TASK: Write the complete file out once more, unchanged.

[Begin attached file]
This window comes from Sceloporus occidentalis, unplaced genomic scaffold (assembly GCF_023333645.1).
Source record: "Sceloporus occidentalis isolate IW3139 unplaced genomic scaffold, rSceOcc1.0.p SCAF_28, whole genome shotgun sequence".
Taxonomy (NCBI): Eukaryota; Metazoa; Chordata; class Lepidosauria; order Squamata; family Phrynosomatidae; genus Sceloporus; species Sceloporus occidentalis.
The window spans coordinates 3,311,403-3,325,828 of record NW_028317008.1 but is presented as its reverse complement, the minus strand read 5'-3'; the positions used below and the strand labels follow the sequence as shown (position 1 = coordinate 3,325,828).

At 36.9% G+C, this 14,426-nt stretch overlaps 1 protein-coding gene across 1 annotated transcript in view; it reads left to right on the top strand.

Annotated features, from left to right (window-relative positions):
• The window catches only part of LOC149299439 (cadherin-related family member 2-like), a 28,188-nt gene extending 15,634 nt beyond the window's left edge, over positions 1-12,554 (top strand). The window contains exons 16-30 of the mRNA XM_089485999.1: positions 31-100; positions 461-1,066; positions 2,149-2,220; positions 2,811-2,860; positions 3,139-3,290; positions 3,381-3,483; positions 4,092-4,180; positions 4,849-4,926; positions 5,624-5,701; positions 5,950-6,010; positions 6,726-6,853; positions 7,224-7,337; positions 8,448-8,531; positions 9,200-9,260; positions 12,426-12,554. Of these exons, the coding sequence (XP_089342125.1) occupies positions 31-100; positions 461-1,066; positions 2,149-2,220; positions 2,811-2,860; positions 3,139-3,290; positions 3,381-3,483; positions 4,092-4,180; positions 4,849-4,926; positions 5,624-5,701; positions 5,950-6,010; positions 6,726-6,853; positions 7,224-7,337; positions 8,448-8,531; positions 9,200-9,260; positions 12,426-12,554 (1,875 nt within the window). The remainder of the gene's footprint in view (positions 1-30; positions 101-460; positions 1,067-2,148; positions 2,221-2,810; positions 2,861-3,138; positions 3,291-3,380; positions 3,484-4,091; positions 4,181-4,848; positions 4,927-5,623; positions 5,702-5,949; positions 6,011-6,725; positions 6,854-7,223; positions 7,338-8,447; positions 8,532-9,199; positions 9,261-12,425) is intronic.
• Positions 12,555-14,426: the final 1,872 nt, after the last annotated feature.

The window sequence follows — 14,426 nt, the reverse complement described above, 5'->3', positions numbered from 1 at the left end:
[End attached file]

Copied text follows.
This window comes from Sceloporus occidentalis, unplaced genomic scaffold (assembly GCF_023333645.1).
Source record: "Sceloporus occidentalis isolate IW3139 unplaced genomic scaffold, rSceOcc1.0.p SCAF_28, whole genome shotgun sequence".
Taxonomy (NCBI): Eukaryota; Metazoa; Chordata; class Lepidosauria; order Squamata; family Phrynosomatidae; genus Sceloporus; species Sceloporus occidentalis.
The window spans coordinates 3,311,403-3,325,828 of record NW_028317008.1 but is presented as its reverse complement, the minus strand read 5'-3'; the positions used below and the strand labels follow the sequence as shown (position 1 = coordinate 3,325,828).

At 36.9% G+C, this 14,426-nt stretch overlaps 1 protein-coding gene across 1 annotated transcript in view; it reads left to right on the top strand.

Annotated features, from left to right (window-relative positions):
• The window catches only part of LOC149299439 (cadherin-related family member 2-like), a 28,188-nt gene extending 15,634 nt beyond the window's left edge, over positions 1-12,554 (top strand). The window contains exons 16-30 of the mRNA XM_089485999.1: positions 31-100; positions 461-1,066; positions 2,149-2,220; positions 2,811-2,860; positions 3,139-3,290; positions 3,381-3,483; positions 4,092-4,180; positions 4,849-4,926; positions 5,624-5,701; positions 5,950-6,010; positions 6,726-6,853; positions 7,224-7,337; positions 8,448-8,531; positions 9,200-9,260; positions 12,426-12,554. Of these exons, the coding sequence (XP_089342125.1) occupies positions 31-100; positions 461-1,066; positions 2,149-2,220; positions 2,811-2,860; positions 3,139-3,290; positions 3,381-3,483; positions 4,092-4,180; positions 4,849-4,926; positions 5,624-5,701; positions 5,950-6,010; positions 6,726-6,853; positions 7,224-7,337; positions 8,448-8,531; positions 9,200-9,260; positions 12,426-12,554 (1,875 nt within the window). The remainder of the gene's footprint in view (positions 1-30; positions 101-460; positions 1,067-2,148; positions 2,221-2,810; positions 2,861-3,138; positions 3,291-3,380; positions 3,484-4,091; positions 4,181-4,848; positions 4,927-5,623; positions 5,702-5,949; positions 6,011-6,725; positions 6,854-7,223; positions 7,338-8,447; positions 8,532-9,199; positions 9,261-12,425) is intronic.
• Positions 12,555-14,426: the final 1,872 nt, after the last annotated feature.

The window sequence follows — 14,426 nt, the reverse complement described above, 5'->3', positions numbered from 1 at the left end: